Wes Anderson likes to fantasize with people, seems like he is trying to capture some precious unobtainium underlying human relations and psyche. He plays with personal and social limits. There's usually a somewhat eccentric character, or group of characters, who have to endure through ordeals to reach the desired goal or redemption. Personal development is a common theme in Wes Cinema. Prominent attention is given to small gestures, either manifestations of affection or contempt. Younger people are an important part of the social mechanics and adults can't get away from giving satisfactions to youths when these so demand. In fact, children have almost adultlike maturity and social skill. This particular point is source of great amusement for me, but it's subtle. Max Fischer is that taken to the limit. So far, Wes movies have left me with the feeling of a bittersweet spell hovering over all human relations. They're sweet movies in an unreal way, but although it's artificially crafted sweetness, it feels natural and organic. Everything flows coherently in a mannerist way. The acting could be better, but it's not too distracting. Rushmore is smartly written, technically flawless, engaging, emotionally powerful and super fun! I burst into laughter on almost regular basis, I love the way how Wes constantly throws in snippets of humor to keep a smile on my face. Flavored and tasty Cinema. Wonderful cinematography and Olivia Williams is a goddess! I enjoyed Rushmore very much. Recommended!


Edited by kkl10 - 5/13/14 at 3:07pm
post #15637 of 16041
Quote:
Originally Posted by metalsonata View Post
 

H.R. Giger (one of the primary designers for the film Alien) died yesterday: http://www.rollingstone.com/music/news/h-r-giger-surrealist-artist-and-alien-designer-dead-at-74-20140513

 

I'm no art aficionado, but in my opinion, Giger was one of the best visual artists of our times. Ever since I was introduced to him at a young age I've felt strongly connected to his work, which now seems to me to be a natural progression from artists like Bosch and Dali, and which are powerfully related to the grim works of Beksiński. His imagery typically involved flesh and mechanics melded together in horrific, fetishistic ways. Sex, procreation, penetration, religion, and deformation were frequent concerns in his work, as was the ever-encroaching dark. I'm still not certain as to why I remain so drawn to his art--I think it's probably because of how unsafe it is. I see no compromise in him, and very little beauty. He painted with shadow, and his best work was pregnant with breathless horror. But it was also incredibly enticing. I wanted to know what his imagined landscapes felt like under my feet. I wanted to hear what his beautiful, tortured Li would say to those who were willing to listen. Like Lovecraft before him, he breathed vibrant life into horror--but also like Lovecraft before him, his work has become so ingrained into the popular culture that people now look over it without batting an eye. Cthulhu has been reduced to stuffed animals and t-shirts, as has Giger's xenomorph.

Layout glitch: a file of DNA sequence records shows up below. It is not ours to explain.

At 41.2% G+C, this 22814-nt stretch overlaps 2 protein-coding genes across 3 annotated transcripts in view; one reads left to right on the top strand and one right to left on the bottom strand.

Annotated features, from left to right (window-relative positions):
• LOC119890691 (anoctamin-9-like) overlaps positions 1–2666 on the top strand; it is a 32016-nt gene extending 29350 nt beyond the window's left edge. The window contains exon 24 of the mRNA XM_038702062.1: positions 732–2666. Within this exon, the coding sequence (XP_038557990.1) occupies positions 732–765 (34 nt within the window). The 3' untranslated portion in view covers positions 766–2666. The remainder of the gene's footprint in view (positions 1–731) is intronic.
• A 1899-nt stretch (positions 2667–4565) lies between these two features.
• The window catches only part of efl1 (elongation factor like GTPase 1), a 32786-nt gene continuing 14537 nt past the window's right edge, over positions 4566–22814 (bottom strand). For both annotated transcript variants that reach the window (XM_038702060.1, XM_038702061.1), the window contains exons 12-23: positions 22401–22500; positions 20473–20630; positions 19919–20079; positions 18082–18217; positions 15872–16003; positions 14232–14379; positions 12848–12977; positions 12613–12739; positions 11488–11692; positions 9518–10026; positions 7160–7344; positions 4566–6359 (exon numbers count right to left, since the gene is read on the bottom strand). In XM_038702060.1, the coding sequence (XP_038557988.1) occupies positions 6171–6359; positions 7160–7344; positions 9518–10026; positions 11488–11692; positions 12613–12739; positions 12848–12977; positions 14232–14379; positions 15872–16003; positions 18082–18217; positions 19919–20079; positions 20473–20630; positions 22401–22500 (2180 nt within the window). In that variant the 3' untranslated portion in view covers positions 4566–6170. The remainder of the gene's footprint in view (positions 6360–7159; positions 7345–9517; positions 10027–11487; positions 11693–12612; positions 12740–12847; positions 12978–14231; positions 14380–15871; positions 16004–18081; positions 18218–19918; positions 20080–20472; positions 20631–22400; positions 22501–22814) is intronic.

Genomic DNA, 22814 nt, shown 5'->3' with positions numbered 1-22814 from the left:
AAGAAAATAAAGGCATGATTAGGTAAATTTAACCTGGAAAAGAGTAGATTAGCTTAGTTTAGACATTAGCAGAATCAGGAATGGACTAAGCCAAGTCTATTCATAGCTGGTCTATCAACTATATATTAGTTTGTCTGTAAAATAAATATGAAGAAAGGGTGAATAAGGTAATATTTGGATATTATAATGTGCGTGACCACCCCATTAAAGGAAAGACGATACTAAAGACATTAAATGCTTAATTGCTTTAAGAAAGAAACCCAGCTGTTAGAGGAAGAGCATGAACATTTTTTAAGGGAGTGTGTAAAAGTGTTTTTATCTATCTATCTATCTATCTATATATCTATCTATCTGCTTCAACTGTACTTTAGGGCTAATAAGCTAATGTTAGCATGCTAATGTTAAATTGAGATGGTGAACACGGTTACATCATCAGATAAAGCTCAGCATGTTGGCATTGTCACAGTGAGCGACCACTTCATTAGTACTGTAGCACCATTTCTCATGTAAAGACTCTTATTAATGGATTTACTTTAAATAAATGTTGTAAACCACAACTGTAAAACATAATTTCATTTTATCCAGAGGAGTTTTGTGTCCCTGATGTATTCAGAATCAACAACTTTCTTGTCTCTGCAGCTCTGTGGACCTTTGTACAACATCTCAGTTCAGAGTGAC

Do the man a favor. Separate yourself from your friends and family for an evening, turn off the lights, and get your hands on a copy of Ridley Scott's 1979 Alien. Its fleshy, psychosexual horror has never been equaled, and decades of increasingly bad sequels have not lessened the impact of the original film, no matter how much you think they have. And spare a thought, if you can, for the man from whose imagination this beast sprung, and for his family and the people that loved him. Giger was haunted as a child by a nightmare about thin stairs that descended into terminal blackness. I think he's been descending those stairs for his whole life, and reporting his findings back to us. Now he's reached the bottom--and the rest of us aren't too far behind him.

 

May H. R. Giger rest in peace.

I don't know much of his work besides the xenomorph creature which I do happen to admire. It's so strange and fascinating. It could only have come from a darkly creative mind.


Edited by kkl10 - 5/13/14 at 2:09pm
post #15638 of 16041

https://www.youtube.com/watch?v=-dOvOanErPQ]

 

Air Disasters - Under Pressure  8/10

 

"So as soon as this aircraft took off, there was basically no surviving."

post #15639 of 16041

 

The new Blu Ray release of Friedkin's SORCERER !!!

 

Rating: 9/10

 

Awesome flick, highly recommended. Would have been a 10 except for NO special features :( which I cannot understand at all since Friedkin was heavily involved in this release. Everything else was spectacular.

post #15640 of 16041
Quote:
Originally Posted by pkalra67 View Post

THE GAME(Michael Douglas, Sean Penn, Deborah Kara Unger) 7.5/10 very gripping, never ending suspence.

 

this has been one of my all-time fav's since seeing it in the theatre back in '97. The recent Criterion Blu Ray release is AWESOME!

post #15641 of 16041
The Dictator 2012



Totally funny 8 out 10.
post #15642 of 16041

I have to say, this movie impressed me far more than I expected. It goes without saying that a Woody Allen film would be well-written and directed, but I found myself being drawn into the characters and the complexity of the relationships. Overall, a funny, well-executed, entertaining film. 

 

"Blue Jasmine" - 8.5/10

 

post #15643 of 16041
Quote:
Originally Posted by Focker View Post

I have to say, this movie impressed me far more than I expected. It goes without saying that a Woody Allen film would be well-written and directed, but I found myself being drawn into the characters and the complexity of the relationships. Overall, a funny, well-executed, entertaining film. 

"Blue Jasmine" - 8.5/10






For a filmmaker whos morality is questioned by the media and people in general, all of his movies have a great moral message. This movie has such a beautiful message but told in such a dark way.
post #15644 of 16041
Quote:
Originally Posted by Redcarmoose View Post


For a filmmaker whos morality is questioned by the media and people in general, all of his movies have a great moral message. This movie has such a beautiful message but told in such a dark way.

 

Well said...and I agree, there is an underlying morality at play. I love that there is a reluctance to romanticize things in a manner that disregards the consequences. I have a lot of respect for that approach. I thought the ending was excellent, too...the images of the final few minutes are still very clear in my brain. 

post #15645 of 16041
Quote:
Originally Posted by Focker View Post

Well said...and I agree, there is an underlying morality at play. I love that there is a reluctance to romanticize things in a manner that disregards the consequences. I have a lot of respect for that approach. I thought the ending was excellent, too...the images of the final few minutes are still very clear in my brain. 


Yes, a true return to form, showing perfect acting and pace. One of my favorite movies of the year.